You are at the airport. Your suitcase is about to explode. Your passport is in your hands. You have already “say goodbye” to your friends and to your family. Last call for your flight, it is time to go.

A new life abroad awaits you. Be it a study exchange program or an internship abroad, you are probably excited. But suddenly hundreds of doubts assail you. Do not worry! It is normal, just breathe.

Two weeks ago, I left my country. For the second time in my life, I moved abroad.

I was as nervous as the first time. Have you seen the film “Inside Out”? In my mind, a struggle between joy and fear was unravelling.

Inside out | Google

Inside out | Flickr

When I arrived abroad, I found out that some fears were totally unfounded and others quite easy to overcome.

Now that I am here, I am so happy to live in Madrid and intern at RGNN! (Do you want to intern in Madrid, too? Check out this article and discover how to get an internship abroad in Madrid, Spain!)

As you maybe share my same fears, I have put them together, along with some tips on how to overcome them.

Fear #1: I am going to live in a horrible apartment with boring people

Friends | Pepe Pont

Friends | Pepe Pont

Finding proper accommodation is the first issue that you must overcome. You have just arrived, you do not know how to get around in the city, maybe you do not even speak the local language very well. Searching for an apartment can be quite stressful. You can look for an accommodation on the web, but it is difficult to make decisions without seeing it in person. Moreover, you do not have the possibility to meet your flatmates.

Top tips: If you search on the web, ask for a Skype call in order to see the apartment and meet your future flatmates, even it is only online. Ask them about cleanliness, about curfews (usually young people don’t have any, but if you are looking for a quiet place to study, ask about parties, noise). If you have any allergies (e.g. against pets), be sure to inquire about that, too. Some apartments even have “fridge” rules set up, such as for example that everyone has to cook once a week. If you are vegetarian, for example, finding out about things like these in advance can help.

An alternative could be finding accommodation when you arrive through an agency. It is a little bit more expensive, but you can see the apartment and avoid any surprises.

Fear #2: I am going to feel lonely

Your friends are a million miles away. When you arrive, you are worried about not being able to meet people and having to spend all your time alone. Whether you go abroad with a student exchange program, or through an internship, or even just to travel, it is easy to find friends from all over the world. I assure you! You are going to share amazing moments with your fellow students or colleagues.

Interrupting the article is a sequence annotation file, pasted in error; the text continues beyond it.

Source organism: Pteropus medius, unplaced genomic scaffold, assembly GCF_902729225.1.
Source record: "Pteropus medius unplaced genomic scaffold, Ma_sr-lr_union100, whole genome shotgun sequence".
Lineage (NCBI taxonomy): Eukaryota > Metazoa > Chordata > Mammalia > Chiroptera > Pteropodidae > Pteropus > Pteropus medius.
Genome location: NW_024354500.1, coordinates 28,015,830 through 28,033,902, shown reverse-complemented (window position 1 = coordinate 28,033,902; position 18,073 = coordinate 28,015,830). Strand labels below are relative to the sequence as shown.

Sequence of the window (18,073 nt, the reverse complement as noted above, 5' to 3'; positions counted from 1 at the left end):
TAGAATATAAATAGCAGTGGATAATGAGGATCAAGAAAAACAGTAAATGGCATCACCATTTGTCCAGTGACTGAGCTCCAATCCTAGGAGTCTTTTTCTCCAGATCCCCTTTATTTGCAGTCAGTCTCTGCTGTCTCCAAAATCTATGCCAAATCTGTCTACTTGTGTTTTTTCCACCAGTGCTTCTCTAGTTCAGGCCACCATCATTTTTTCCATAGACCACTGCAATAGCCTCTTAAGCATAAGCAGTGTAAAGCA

Top tips: Everybody is in your same situation, so don’t be shy. I recommend joining forums or Facebook groups in order to get to know people before or when you arrive. Staying in a hostel for the first couple of days, before you finding a longer term apartment, can also be an option. If you are living in Spain, for example, there are student groups that organize language exchanges, also called intercambios, which will allow you to meet other students. You can drink something and talk with people in the language that you prefer. You can also check out platforms such as, specifically created for allowing you to connect and meet up with people of similar interests.

Fear #3: Nobody will understand me

Language could be a barrier. Making mistakes is normal, do not be ashamed. It is important to learn from them.

Top tips: Ask people to correct you in order to understand your weak points. If you have a television at home, watch cartoons or the news in the local language. They tend to speak slowly and with no accent. It could be very useful! There are also a great variety of apps that can help you with learning the language. Check out Mosalingua, for example.

Fear #4: I am going to miss home

Skype, Whatsapp, Facebook… getting in touch with people in another country has never been so easy!

Top tips: Nowadays various phone operators have phone flat rates that allow you to call foreign numbers. In Spain, for example, for only 12 euros per month, you have limitless international calls with Tuenti. Go to a store in country or Google online before you go. There are many options.

Fear #5: I am going to miss my home country’s food

I am you can imagine, food is one of the most important things for me. How can I survive without pizza and homemade pasta? It is not easy at all. My advice is: enjoy the food of your new country, try new tastes and try to broaden your horizons. You may discover that there are dishes as tasty as the ones of your home country.

Top tips: pack some of your home country’s food in your suitcase! I always take Parmesan cheese and homemade pesto sauce with me. Be sure to check out customs regulations though; you cannot take liquids or foods to the U.S., for example. Also, another option is check out your home country’s restaurants in the city you are going to (e.g. Italian restaurants in Madrid, there are some good ones!) or to check out country-specific supermarkets. One of my fellow journalists here has written a great piece on American supermarkets in Madrid, for example.

Are you going to move abroad? Do you have the same fears? Tell us! Connect with us on FacebookTwitter or Instagram.